Page:Louise de la Valliere text.djvu/14

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4
LOUISE DE LA VALLIERE

"I am in despair," said Planchet, "to hear such a word as even."
"Well, and why not? Is it not a good French word, Monsieur Planchet?"
"Of course, Monsieur d'Artagnan."
"Well?"
"Well, then, the word distresses me beyond measure."
"Tell me why you are distressed, Planchet," said D'Artagnan.
"If you say that you are not even asleep, it is as much as to say that you have not even the consolation of being able to sleep; or, better still, it is precisely the same as telling me that you are getting bored to death."
"Planchet, you know I am never bored."
"Except to-day, and the day before yesterday."
"Bah!"
"Monsieur d'Artagnan, it is a week since you returned here from Fontainebleau; in other words, you have no longer your orders to issue, or your men to review and maneuver. You need the sound of guns, drums, and all that din and confusion; I, who have myself carried a musket, can easily believe that."
"Planchet," replied D'Artagnan, "I assure you I am not bored the least in the world."
"In that case, what are you doing, lying there as if you were dead?"
"My dear Planchet, there was, once upon a time, at the siege of Rochelle, when I was there, when you were there, when we both were there, a certain Arab who was celebrated for the manner in which he adjusted culverins. He was a clever fellow, although very singular with regard to his complexion, which was the same color as your olives. Well, this Arab, whenever he had done eating or working, used to sit down to rest himself, as I am resting myself now, and smoked I cannot tell you what sort of magical leaves in a large amber-mouthed tube; and if any officer, happening to pass, reproached him for being always asleep, he used quietly to reply: 'Better to sit down than to stand up, to lie down than to sit down, to be dead than to lie down.' He was a very melancholy Arab, and I remember him perfectly well, from his color and style of conversation. He used to cut off the heads of the Protestants with extreme satisfaction."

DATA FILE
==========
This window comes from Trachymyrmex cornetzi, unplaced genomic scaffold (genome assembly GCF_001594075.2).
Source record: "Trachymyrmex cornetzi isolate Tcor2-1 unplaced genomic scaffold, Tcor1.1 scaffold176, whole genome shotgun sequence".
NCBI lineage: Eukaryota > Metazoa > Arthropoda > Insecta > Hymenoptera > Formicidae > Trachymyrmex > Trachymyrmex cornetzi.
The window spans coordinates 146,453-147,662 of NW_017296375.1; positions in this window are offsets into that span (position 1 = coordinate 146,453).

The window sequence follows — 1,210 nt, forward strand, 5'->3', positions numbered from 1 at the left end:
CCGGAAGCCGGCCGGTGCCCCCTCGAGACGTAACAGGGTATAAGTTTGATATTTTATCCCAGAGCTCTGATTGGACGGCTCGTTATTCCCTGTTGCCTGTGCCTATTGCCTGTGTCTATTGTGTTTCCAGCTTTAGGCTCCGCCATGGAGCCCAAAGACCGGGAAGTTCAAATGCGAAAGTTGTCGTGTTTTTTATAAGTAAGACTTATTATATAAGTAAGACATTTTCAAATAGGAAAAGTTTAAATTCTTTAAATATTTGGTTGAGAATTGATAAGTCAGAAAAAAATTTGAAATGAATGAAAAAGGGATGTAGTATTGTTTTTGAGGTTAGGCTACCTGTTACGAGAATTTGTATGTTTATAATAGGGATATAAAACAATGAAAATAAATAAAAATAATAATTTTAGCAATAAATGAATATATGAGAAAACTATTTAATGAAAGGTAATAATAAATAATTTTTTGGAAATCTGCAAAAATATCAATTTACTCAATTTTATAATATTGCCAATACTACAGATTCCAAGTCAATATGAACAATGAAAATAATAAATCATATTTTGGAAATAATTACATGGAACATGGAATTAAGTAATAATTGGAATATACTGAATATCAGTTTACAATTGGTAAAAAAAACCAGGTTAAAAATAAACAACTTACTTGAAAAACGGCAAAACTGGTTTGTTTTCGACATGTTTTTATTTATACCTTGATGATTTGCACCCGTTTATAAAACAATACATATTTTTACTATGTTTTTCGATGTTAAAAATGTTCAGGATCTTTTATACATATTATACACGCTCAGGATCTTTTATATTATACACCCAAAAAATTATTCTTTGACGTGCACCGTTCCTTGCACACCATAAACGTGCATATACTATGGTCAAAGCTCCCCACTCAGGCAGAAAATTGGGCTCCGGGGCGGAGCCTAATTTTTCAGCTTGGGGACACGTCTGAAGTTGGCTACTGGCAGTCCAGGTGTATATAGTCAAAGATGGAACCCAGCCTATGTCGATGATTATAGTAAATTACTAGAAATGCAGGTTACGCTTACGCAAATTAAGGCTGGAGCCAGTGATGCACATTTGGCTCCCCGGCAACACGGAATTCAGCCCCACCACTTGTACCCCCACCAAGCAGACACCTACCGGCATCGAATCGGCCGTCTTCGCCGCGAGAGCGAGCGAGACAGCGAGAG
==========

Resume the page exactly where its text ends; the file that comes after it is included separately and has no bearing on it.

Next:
"Precisely; and then used to embalm them, when they were worth the trouble."